Hard-learned lessons

Ross Bernstein shows how team-building is the same whether it's in sports or business.

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October 18, 2018

It’s true in sports and it’s true in business: individuals win games, but teams win championships. Ross Bernstein, best-selling sports author and Fortune 500 award-winning speaker, shared his insights from years of talking with top athletes at the National Association of Landscape Professionals CEO Forum at LANDSCAPES Wednesday morning.

It’s the little things you do every day that determine your success, he said. You have to go above and beyond at every opportunity to stand above the crowd. “What are the differentiators that set you apart from everyone else?” he asked. “Being a champion is about doing the little things the right way.”

Using sports metaphors and anecdotes, he explained how landscapers could learn from the greatest of all time. There are 12 traits that drive champions and generate the momentum that makes people inspire others, he said. Whether you’re on the field or in the landscaping field he said they are:

1) Find your passion.

Ask yourself what you’re really passionate about, Bernstein said. You’ll find your drive at the intersection of passion and purpose.

2) Don't be selfish.

One of the greatest hockey players of all time, Wayne Gretsky, loved assists more than he loved goals. He thought it was his job to make sure everyone on the team was doing well. What will your next great assist look like? 

3) Build trust.

Inspire greatness in your team and make sure they know you appreciate it. 

4) Find your drive to win.

Michael Jordan hated losing more than he loved winning. What drives you to do the best you can? Find your motivation and run with it.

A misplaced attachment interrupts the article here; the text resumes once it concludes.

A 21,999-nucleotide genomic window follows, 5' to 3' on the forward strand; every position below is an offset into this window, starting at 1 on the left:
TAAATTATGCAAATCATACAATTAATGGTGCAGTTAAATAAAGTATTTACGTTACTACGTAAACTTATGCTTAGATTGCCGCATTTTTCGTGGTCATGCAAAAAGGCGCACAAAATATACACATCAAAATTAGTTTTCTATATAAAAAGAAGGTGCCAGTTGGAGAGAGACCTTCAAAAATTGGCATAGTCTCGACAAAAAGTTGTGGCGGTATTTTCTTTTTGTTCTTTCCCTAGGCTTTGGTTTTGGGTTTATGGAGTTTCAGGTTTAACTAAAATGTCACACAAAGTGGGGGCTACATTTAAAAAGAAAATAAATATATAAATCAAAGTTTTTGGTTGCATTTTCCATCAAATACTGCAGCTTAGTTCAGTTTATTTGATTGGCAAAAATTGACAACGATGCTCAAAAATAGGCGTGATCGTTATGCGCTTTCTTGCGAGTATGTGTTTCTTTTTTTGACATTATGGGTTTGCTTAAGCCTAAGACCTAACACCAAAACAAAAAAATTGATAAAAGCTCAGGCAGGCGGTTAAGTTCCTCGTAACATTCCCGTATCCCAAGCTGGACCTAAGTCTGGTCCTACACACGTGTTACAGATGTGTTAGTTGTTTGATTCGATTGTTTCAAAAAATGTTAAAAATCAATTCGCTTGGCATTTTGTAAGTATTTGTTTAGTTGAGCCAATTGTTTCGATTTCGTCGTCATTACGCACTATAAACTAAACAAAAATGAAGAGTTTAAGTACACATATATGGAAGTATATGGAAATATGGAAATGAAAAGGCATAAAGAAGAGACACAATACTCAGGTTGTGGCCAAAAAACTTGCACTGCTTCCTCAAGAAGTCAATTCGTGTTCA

5) Have a great work ethic.

Find out where your people can improve and make sure that they are aware of it. Do whatever you need to do to be at top performance whether it’s physically or mentally.

6) Set goals and visualize success.

Scotty Bowman, the winningest coach in hockey, subscribed to the idea that, “A goal without a plan is just a wish.” You have to know where you’re going and have a plan to get there. But you also need to constantly adjust the plan to deal with obstacles and challenges.

7) Be consistent.

“There’s no elevator to the top,” Bernstein said. “Be willing to do whatever it takes. You can have a good year and have a bad year, but you have to keep coming back.”

8) Be compassionate.

Being a good sportsman isn’t just about winning. “Sometimes being a champion isn’t about winning a championship. It’s about doing the right thing,” Bernstein said. “I think at the end of the day we choose to do business with people with kindness and empathy.”

9) Cultivate mental toughness.

Bud Grant, former coach of the Vikings, famously said, “You can only control what you can control.” He wouldn’t give his team gloves or sweaters for the cold because he wanted them focused on the game, not on staying warm.

“You can’t control the economy; you can’t control the regulations,” Bernstein said. “You know what you can control? Your attitude. Simple. Work ethic, how many calls you make a day, how many times you get in your car and add value to a customer.”

10) Find your way.

Great leaders find their own way to get things done and create buy-in. “It’s amazing what you can do when you get everyone rowing in the same direction together,” he said.

 11) Be someone your team respects.

Make sure that you’re walking the walk, Bernstein said. “Your people hear you but they may not be listening to you.” If your employees see that you're doing what you ask them to do, they'll have better buy-in.

 12) Be confident.

“You never had to ask Muhammed Ali who the greatest of all time was – he would tell you,” Bernstein said.

That kind of confidence will take you beyond where you think you can go.